*With respect to those who seldom attend the public worship of their Maker, and those who absent themselves altogether, they can scarcely be numbered among those for whom the minister of the gospel will be called to an account at the great day of final retribution. It is, doubtless, his duty to warn them of their danger; but he can scarcely hope that those, who dare to set God at defiance, will deign to listen to the voice of man. There is a point at which his ministrations will stop, when his admonitions are treated with contempt, and his reproofs returned with revilings. It is useless to “cast pearls before swine," and it is sacrilege to“ give that which is holy to the dogs.” Often rejected, and often slighted, he will often repeat his warnings, while there is a gleam of hope that the hardened heart will relent; nor will he fail to take advantage of any event which may tend to give weight to his exhortations. Sickness and distress will often awaken the sinner to a sense of his danger, and he will then be fain to listen to advice which he had hitherto treated with disdain. Then will the drunkard tremble for his intemperance; then will the swearer shudder at his curses and imprecations; then will the Sabbath-breaker abhor himself for his profaneness, and tremble, like Felix, at the thought of a future judgment. Could I, my brethren, but portray to you the horrors of a death-bed repentance; could I but describe the anguish with which the dying sinner starts back from the precipice upon which he totters, and hopes, almost against hope, by a faltering prayer, and deep-drawn sigh, to avert the vengeance of an offended God; there is not one of you who would not forfeit all the pleasures which this world can give in order to escape them.

In his private visitations, as well as in the public ministry of the word, the christian pastor is entitled to the attention and cooperation of his flock. He will not intrude himself into the privacies of his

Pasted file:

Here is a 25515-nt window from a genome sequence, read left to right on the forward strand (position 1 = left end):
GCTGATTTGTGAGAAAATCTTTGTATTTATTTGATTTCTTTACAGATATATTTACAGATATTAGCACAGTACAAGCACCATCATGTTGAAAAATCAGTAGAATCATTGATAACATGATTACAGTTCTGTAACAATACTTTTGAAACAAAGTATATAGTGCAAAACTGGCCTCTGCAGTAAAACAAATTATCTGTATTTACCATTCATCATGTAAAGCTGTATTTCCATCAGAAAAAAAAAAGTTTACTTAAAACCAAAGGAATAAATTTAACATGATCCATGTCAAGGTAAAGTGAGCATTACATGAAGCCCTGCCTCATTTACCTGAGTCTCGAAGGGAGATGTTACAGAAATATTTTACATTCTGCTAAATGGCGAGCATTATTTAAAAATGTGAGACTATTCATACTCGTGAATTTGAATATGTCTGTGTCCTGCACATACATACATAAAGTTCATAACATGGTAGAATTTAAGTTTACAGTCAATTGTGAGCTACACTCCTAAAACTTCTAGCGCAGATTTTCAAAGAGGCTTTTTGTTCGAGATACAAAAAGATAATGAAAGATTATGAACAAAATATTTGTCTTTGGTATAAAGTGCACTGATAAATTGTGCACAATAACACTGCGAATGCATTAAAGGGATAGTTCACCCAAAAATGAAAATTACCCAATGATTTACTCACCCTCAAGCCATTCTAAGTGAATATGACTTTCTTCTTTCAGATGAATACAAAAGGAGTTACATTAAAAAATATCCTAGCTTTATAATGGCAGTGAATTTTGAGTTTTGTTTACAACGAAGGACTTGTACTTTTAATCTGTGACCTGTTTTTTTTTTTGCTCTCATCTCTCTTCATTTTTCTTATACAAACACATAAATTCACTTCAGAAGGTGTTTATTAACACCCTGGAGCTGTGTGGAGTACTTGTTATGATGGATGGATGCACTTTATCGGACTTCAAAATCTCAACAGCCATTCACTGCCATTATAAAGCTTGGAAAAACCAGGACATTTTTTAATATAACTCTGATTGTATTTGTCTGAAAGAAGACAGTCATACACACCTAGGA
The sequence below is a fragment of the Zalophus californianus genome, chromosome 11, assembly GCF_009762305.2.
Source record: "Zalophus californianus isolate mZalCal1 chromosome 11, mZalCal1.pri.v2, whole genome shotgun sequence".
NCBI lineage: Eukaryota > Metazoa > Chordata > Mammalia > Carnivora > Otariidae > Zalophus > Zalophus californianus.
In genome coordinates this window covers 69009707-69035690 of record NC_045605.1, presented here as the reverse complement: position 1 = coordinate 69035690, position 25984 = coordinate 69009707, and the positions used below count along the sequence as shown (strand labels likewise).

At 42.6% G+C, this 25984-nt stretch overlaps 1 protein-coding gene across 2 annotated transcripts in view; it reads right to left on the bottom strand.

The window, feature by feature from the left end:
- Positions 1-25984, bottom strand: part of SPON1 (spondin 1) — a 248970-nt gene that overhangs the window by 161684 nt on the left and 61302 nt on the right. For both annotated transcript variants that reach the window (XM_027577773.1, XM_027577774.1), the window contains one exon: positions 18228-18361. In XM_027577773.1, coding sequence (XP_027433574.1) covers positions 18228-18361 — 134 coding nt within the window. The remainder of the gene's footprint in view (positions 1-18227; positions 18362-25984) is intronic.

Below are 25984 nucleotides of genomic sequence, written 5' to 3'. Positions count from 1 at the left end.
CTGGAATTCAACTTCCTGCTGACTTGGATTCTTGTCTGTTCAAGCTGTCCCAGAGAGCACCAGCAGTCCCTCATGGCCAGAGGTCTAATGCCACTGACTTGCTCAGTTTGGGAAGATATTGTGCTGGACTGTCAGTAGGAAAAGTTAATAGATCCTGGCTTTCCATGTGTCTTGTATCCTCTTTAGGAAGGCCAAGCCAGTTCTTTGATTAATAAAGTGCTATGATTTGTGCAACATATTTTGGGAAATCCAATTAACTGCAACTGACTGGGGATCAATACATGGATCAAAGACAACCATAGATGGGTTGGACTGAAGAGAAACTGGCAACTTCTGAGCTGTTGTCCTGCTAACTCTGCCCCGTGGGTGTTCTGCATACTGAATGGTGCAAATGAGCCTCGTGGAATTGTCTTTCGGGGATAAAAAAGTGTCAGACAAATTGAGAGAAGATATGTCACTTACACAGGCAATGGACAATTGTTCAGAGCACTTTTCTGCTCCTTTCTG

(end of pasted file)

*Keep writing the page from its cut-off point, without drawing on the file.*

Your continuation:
people; but he will endeavour, by advice, to forward their interests, and more especially to comfort the bed of sickness, by preparing the sufferer for the happiness of heaven. It is lamentable, that in the discharge of our duties, so many stumbling-blocks should be thrown in our way, not only by the scoffs of the scorner, but by the carelessness and indifference of mankind in general to the concerns of religion. Against infidelity on the one hand, and enthusiasm on the other, our struggles, if they be not incessant, must be vain. If, then, in our endeavours to make full proof of our ministry, we seem “ to stretch ourselves beyond our measure;" if we “reprove, rebuke, exhort," with all the earnestness which the case demands ; if, in setting before your eyes the dangers which await you, and warning you, as you dread the torture of everlasting burnings, to avoid them, we utter truths unpleasant to fastidious ears," forgive us this wrong.” We have solemnly sworn that, “ whether men will hear, or whether they will forbear,” we, for our part, will not fail to declare unto them the whole counsel of God. We have engaged “to be instant in season and out of season; and through evil report and good report,” to preach the truth as it is in Jesus. “To bring many sons unto glory,” is the object of our appointment; but if you refuse to hear the glad tidings of the gospel, “ye will die in your iniquity, but we shall have delivered our souls.” Receive us, then, in our publie ministry with attention, and in our private intercourse with confidence and esteem. There are many, very many, considerations which should render the connexion between a pastor and his flock the most intimate and the most endearing. It is he, who joins the happy mother in her “thanksgivings to Almighty God for her safe deliverance, and her preservation in the great pain and peril of childbirth.” It is he, who receives her new-born babe into the congregation of Christ's flock, baptizing him with the laver of regeneration, and signing him with the sign of the cross, "in token that hereafter he shall not be ashamed to confess the faith of Christ crucified, and manfully to fight under his banner against sin, the world, and the devil, and to continue his faithful soldier and servant unto his life's end." It is he, from whose hands are distributed the sacred elements of bread and wine, “ according to our Saviour's holy institution, in remembrance of his death and passion, whereby alone we obtain remission of our sins, and are made partakers of the kingdom of heaven." It is he, who sanctifies the marriage vow before the altar of God, and takes the plighted troth between husband and wife, that,“ forsaking all other, they will live together in holy love so long as they both shall live.” It is he, who kneels beside the bed of sickness, pouring the balm of consolation into the heart of the true penitent, and praying that the Almighty“ will consider his contrition, accept his tears, and assuage his pain ; that, forasmuch as he putteth his full trust only in the Divine mercy, he would not impute unto him his former sins, but strengthen him with his blessed Spirit; and that when he is pleased to take him hence, he would take him to his favour, through the merits of Jesus Christ." It is he, who, at the opened grave, commits the lifeless body to the dust,“ in sure and certain hope of the resurrection to eternal life, through our Lord Jesus Christ, who shall change our vile body, that it may be like unto his glorious body, according to the mighty working, whereby he is able to subdue all things unto himself.”